When we consider the creation of Adam and Eve further, we might say a great deal about the capacity for creativity that led to all the arts as we know them or the physical prowess we so often see displayed in athletics. A great catalog might list all the things history has revealed of the richness of our humanity. God was indeed generous beyond measure to our first parents.
But the chief gift, the capstone of all the gifts God gave humanity, was woven into the gift of life itself. For far beyond the physical aspect of our being, the matchless gift is one that lies within: our souls.
No one has written more helpfully about the nature of our souls, or in words more readily understood, than Billy Graham. He said,
The Bible teaches that the person is more than just a body.... Our souls are created in the image of the living God. Just as our bodies have certain characteristics and appetites, so do our souls. The characteristics of the soul are personality, intelligence, conscience and memory. [Moreover,] the human soul (or spirit) longs for peace, contentment and happiness. Most of all, the soul has an appetite for God—a yearning to ... have fellowship with Him forever.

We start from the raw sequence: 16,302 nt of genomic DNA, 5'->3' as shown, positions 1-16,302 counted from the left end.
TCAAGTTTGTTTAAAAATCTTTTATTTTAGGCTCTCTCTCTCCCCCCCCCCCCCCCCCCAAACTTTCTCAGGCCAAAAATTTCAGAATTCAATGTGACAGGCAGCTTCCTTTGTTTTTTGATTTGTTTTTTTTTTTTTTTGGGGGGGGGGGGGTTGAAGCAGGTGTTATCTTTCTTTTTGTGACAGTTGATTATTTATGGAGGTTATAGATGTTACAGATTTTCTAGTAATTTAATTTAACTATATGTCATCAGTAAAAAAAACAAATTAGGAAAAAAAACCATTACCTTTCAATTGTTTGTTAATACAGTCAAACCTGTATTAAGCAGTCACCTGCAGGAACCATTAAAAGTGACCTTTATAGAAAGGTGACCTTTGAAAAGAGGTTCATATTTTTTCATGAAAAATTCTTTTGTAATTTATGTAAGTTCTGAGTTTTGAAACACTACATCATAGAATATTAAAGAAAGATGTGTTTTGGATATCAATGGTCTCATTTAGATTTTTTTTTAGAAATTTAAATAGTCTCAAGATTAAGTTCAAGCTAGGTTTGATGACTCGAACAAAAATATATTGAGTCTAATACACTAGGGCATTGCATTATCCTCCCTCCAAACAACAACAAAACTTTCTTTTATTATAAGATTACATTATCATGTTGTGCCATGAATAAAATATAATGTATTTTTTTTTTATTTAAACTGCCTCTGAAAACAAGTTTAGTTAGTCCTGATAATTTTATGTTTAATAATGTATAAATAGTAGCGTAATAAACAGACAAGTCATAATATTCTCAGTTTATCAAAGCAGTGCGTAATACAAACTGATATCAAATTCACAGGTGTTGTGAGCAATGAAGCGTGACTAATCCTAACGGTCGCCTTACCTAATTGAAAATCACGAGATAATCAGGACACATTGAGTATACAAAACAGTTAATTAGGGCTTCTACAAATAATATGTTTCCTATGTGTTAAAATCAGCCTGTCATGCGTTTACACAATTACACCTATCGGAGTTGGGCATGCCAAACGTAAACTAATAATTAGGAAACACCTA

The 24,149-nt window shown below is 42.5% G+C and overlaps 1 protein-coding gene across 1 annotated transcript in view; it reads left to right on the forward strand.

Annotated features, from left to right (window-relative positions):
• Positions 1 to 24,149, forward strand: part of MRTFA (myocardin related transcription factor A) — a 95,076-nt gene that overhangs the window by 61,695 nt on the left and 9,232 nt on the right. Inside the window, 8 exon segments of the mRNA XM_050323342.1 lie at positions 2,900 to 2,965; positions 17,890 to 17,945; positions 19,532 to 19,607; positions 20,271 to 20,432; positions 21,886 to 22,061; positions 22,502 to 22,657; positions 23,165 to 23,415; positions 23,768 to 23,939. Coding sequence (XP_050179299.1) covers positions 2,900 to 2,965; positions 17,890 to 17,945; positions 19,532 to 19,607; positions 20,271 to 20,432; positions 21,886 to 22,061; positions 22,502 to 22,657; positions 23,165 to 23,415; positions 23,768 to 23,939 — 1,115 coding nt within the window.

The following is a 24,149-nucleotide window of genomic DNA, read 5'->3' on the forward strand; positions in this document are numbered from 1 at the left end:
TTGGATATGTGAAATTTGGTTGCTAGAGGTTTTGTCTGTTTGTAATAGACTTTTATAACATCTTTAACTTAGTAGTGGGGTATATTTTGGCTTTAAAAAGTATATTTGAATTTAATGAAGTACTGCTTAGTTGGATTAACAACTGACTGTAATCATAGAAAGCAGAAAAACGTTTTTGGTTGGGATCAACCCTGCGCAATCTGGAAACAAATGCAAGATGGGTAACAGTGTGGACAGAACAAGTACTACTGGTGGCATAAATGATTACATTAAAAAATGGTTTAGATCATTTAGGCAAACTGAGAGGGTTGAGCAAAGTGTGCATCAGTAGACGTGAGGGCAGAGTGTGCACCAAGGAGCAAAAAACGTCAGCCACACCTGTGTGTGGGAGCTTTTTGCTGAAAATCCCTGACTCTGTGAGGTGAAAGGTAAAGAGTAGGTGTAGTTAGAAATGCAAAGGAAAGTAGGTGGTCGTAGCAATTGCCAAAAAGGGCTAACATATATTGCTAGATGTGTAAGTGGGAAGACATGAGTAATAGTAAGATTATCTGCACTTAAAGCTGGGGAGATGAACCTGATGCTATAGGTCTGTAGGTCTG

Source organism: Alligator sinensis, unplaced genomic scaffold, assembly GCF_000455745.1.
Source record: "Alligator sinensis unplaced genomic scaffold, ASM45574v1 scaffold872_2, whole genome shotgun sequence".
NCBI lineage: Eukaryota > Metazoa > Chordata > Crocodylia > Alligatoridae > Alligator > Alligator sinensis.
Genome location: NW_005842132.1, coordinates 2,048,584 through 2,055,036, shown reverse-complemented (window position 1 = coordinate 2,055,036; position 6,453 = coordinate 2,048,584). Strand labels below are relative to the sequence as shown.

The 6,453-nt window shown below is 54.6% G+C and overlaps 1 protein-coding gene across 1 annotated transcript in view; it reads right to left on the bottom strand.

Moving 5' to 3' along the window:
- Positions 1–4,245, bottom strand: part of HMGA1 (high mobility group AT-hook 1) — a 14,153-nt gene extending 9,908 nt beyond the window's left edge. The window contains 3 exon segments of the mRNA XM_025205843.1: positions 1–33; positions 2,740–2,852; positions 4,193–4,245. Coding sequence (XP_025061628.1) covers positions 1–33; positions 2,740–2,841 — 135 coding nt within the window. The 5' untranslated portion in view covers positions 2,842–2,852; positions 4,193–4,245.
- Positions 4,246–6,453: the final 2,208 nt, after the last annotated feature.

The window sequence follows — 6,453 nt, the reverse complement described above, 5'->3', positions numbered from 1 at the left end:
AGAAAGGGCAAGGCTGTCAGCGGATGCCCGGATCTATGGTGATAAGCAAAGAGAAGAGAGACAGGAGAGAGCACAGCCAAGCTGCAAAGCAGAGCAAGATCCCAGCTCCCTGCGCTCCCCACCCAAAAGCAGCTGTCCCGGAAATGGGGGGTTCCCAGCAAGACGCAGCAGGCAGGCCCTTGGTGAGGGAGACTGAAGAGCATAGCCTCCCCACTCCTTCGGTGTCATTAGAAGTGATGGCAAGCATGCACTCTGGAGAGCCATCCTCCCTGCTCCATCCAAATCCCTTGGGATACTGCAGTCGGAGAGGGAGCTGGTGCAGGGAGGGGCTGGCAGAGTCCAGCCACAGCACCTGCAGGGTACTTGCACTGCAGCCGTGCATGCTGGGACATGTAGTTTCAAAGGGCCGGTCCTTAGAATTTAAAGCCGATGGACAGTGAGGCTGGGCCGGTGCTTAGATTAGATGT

Many beautiful thoughts are expressed here. Let us consider the first great statement that Dr. Graham introduced: the personality, intelligence, conscience, and memory each of us possesses. Many of us have heard the phrase "there's no one quite like you." So far as our souls are concerned, this phrase could not express the truth more completely. We are all unique, according to God's sovereign plan and design. There was no one quite like Adam and Eve, and there never will be. The same is true of us, their descendants.
Sometimes we need to remember who we are and who God created us to be. Each of us is a beloved child of the Creator—someone precious and unique—a vital part of the great cosmic story that God has been writing throughout all time. Thus our lives are filled with profound meaning and significance. We are not solitary travelers left to our own devices, at the mercy of mere impersonal chance. God has written each one of us into His story. We are, most truly, part of His plan. It is as the psalmist has written: "You formed my inward parts; You covered me in my mother's womb.... Your eyes saw my substance, being yet unformed. And in Your book they all were written, the days fashioned for me, when as yet there were none of them" (Ps. 139:13, 16).